There are legions of indicators that point to the influence of globalization in the lives of people, corporations, and countries. Think of the coronavirus pandemic, or the outsourcing of workers to foreign countries, or the smog in Beijing.
But if you ask an accounting specialist, such as Tuck professor Leslie Robinson, she might come up with one you’ve never considered: the prevalence of equity income reported on income statements of the various foreign subsidiaries that comprise a multinational enterprise (MNE). Equity income is income reported by a parent company in one country but that is earned, and also reported, by a subsidiary in another country. In 1990, at the dawn of globalization as we know it, equity income represented 27 percent of aggregate foreign profits of U.S. MNEs. By 2016, that percentage had gone up to 67.
What this means, in practical terms, is that U.S. MNEs have become much more complex creatures, with multi-tiered subsidiary structures used to conduct their foreign operations. In research co-authored with Katharina Lewellen, a finance professor at Tuck, Robinson highlighted that these complex structures appear to exist largely so that U.S. MNEs can reduce their tax liability on foreign profits.
Tuck professor Leslie Robinson’s research focuses on the interaction of tax and accounting policy, and her expertise centers on the tax and accounting issues associated with multinational operations.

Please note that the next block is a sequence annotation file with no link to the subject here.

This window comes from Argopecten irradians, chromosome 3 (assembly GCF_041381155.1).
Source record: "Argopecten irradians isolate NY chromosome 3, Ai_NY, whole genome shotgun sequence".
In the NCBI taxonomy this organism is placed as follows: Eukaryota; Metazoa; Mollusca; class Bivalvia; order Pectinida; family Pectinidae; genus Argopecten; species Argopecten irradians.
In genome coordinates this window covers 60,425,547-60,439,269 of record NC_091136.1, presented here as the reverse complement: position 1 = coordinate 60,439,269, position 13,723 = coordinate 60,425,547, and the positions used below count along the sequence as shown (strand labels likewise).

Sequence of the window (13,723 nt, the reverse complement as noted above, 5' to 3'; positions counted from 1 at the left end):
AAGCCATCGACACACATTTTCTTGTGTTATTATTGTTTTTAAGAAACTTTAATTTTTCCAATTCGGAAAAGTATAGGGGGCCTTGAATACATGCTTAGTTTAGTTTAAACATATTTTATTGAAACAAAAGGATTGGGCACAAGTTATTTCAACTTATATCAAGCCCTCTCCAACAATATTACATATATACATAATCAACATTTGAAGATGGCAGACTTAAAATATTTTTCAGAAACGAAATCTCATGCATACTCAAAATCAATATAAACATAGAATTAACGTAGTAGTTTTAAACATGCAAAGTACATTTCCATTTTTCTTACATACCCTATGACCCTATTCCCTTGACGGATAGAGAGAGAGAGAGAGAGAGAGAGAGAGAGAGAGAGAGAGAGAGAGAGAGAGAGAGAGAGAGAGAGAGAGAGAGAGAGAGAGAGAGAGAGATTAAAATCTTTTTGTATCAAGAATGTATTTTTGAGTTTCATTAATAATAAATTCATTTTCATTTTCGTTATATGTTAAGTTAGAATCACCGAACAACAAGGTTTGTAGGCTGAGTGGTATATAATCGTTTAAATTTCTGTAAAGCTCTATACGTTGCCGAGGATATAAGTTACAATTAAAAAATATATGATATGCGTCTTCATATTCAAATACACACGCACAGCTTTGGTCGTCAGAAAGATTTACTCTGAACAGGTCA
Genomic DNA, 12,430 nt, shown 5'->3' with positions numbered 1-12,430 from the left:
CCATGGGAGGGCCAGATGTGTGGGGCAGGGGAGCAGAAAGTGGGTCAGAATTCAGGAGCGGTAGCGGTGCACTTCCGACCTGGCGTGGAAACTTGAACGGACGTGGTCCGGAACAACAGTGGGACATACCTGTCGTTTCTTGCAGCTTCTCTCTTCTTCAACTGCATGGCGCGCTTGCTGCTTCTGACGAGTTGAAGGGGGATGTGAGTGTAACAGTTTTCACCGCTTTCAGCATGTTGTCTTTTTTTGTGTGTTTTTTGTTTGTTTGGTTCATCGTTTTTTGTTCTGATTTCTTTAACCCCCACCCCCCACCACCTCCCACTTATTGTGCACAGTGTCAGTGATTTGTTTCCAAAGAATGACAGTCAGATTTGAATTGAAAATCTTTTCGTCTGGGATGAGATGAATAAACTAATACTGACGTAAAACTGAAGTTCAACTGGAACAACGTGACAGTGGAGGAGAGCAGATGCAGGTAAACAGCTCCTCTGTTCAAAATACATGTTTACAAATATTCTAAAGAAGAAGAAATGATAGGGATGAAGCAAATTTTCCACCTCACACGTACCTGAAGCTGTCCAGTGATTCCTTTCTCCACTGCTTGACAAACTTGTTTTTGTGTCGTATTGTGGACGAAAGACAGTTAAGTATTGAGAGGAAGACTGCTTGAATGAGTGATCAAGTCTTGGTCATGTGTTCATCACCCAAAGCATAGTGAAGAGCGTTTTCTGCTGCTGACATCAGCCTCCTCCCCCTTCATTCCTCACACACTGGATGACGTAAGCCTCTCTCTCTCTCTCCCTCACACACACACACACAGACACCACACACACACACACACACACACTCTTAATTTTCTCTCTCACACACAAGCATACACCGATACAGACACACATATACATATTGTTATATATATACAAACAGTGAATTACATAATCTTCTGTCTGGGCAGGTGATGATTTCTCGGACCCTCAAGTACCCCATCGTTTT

But even as this practice grew in popularity, experts disagreed on the fiscal effects of MNE strategies that shift profits to low-tax jurisdictions. Global estimates ranged widely, from annual tax revenue losses of $80 billion to $280 billion. Robinson has always been skeptical of those numbers, and now she and co-author Jennifer Blouin of Wharton can prove their gut feeling was correct. In a new working paper—“Double counting accounting: How much profit of multinational enterprises is really in tax havens?”—they show that errors in previous analyses of profit shifting have resulted in vast overstatements of the problem.
Robinson and Blouin first noticed the error during a conference two years ago. The presenter, who is considered an authority in this area, was explaining some graphs showing the amount of income U.S. firms were reporting they held in tax havens. Robinson and Blouin were very familiar with the Bureau of Economic Analysis (BEA) data on which the graphs were based—they had used it many times before in their own papers—and realized fairly quickly, after looking at it more closely, that the presenter had counted equity income multiple times in her analysis, thus creating a highly inflated final figure. Robinson and Blouin pulled up some aggregate data posted on the BEA website directly following the presentation and saw the error straight away. Other researchers have made the same error.
We want to highlight that the double counting issue that we address is endemic to all countries’ national statistics. It’s going to be a long road, but we have to get to bottom of this; we think the issue is even prevalent in other U.S. data sources.